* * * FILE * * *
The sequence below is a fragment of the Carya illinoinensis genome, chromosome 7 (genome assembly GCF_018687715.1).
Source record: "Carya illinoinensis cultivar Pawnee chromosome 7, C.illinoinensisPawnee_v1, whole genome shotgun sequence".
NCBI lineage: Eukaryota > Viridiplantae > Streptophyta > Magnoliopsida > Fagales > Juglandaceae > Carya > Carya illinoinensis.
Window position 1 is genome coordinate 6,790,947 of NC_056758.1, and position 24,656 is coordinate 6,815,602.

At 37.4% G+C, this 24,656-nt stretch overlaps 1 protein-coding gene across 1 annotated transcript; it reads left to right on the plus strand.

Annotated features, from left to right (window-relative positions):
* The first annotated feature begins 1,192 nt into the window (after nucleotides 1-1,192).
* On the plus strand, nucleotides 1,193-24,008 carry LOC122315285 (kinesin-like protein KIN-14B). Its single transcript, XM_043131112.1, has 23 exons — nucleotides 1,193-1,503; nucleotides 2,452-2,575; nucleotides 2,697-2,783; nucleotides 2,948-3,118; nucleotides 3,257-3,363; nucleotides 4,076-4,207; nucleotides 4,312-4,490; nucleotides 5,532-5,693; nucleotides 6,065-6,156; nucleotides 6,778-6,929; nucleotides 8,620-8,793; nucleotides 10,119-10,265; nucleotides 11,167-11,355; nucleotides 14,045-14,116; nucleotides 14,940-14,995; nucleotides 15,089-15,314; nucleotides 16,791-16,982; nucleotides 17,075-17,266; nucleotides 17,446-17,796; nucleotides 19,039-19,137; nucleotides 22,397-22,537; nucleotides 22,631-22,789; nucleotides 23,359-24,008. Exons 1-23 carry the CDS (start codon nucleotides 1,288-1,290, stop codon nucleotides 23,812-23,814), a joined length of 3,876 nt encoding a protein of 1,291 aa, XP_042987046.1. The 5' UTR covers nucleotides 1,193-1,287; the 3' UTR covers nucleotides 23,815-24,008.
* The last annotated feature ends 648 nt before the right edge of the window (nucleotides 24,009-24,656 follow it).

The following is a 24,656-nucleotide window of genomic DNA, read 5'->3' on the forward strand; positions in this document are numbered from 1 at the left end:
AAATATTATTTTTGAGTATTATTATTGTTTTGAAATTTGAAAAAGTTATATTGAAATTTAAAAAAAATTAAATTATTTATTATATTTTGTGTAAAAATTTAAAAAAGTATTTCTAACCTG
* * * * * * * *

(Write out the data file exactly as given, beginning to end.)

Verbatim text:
The sequence below is a fragment of the Carya illinoinensis genome, chromosome 7 (genome assembly GCF_018687715.1).
Source record: "Carya illinoinensis cultivar Pawnee chromosome 7, C.illinoinensisPawnee_v1, whole genome shotgun sequence".
NCBI lineage: Eukaryota > Viridiplantae > Streptophyta > Magnoliopsida > Fagales > Juglandaceae > Carya > Carya illinoinensis.
Window position 1 is genome coordinate 6,790,947 of NC_056758.1, and position 24,656 is coordinate 6,815,602.

At 37.4% G+C, this 24,656-nt stretch overlaps 1 protein-coding gene across 1 annotated transcript; it reads left to right on the plus strand.

Annotated features, from left to right (window-relative positions):
* The first annotated feature begins 1,192 nt into the window (after nucleotides 1-1,192).
* On the plus strand, nucleotides 1,193-24,008 carry LOC122315285 (kinesin-like protein KIN-14B). Its single transcript, XM_043131112.1, has 23 exons — nucleotides 1,193-1,503; nucleotides 2,452-2,575; nucleotides 2,697-2,783; nucleotides 2,948-3,118; nucleotides 3,257-3,363; nucleotides 4,076-4,207; nucleotides 4,312-4,490; nucleotides 5,532-5,693; nucleotides 6,065-6,156; nucleotides 6,778-6,929; nucleotides 8,620-8,793; nucleotides 10,119-10,265; nucleotides 11,167-11,355; nucleotides 14,045-14,116; nucleotides 14,940-14,995; nucleotides 15,089-15,314; nucleotides 16,791-16,982; nucleotides 17,075-17,266; nucleotides 17,446-17,796; nucleotides 19,039-19,137; nucleotides 22,397-22,537; nucleotides 22,631-22,789; nucleotides 23,359-24,008. Exons 1-23 carry the CDS (start codon nucleotides 1,288-1,290, stop codon nucleotides 23,812-23,814), a joined length of 3,876 nt encoding a protein of 1,291 aa, XP_042987046.1. The 5' UTR covers nucleotides 1,193-1,287; the 3' UTR covers nucleotides 23,815-24,008.
* The last annotated feature ends 648 nt before the right edge of the window (nucleotides 24,009-24,656 follow it).

The following is a 24,656-nucleotide window of genomic DNA, read 5'->3' on the forward strand; positions in this document are numbered from 1 at the left end:
AAATATTATTTTTGAGTATTATTATTGTTTTGAAATTTGAAAAAGTTATATTGAAATTTAAAAAAAATTAAATTATTTATTATATTTTGTGTAAAAATTTAAAAAAGTATTTCTAACCTG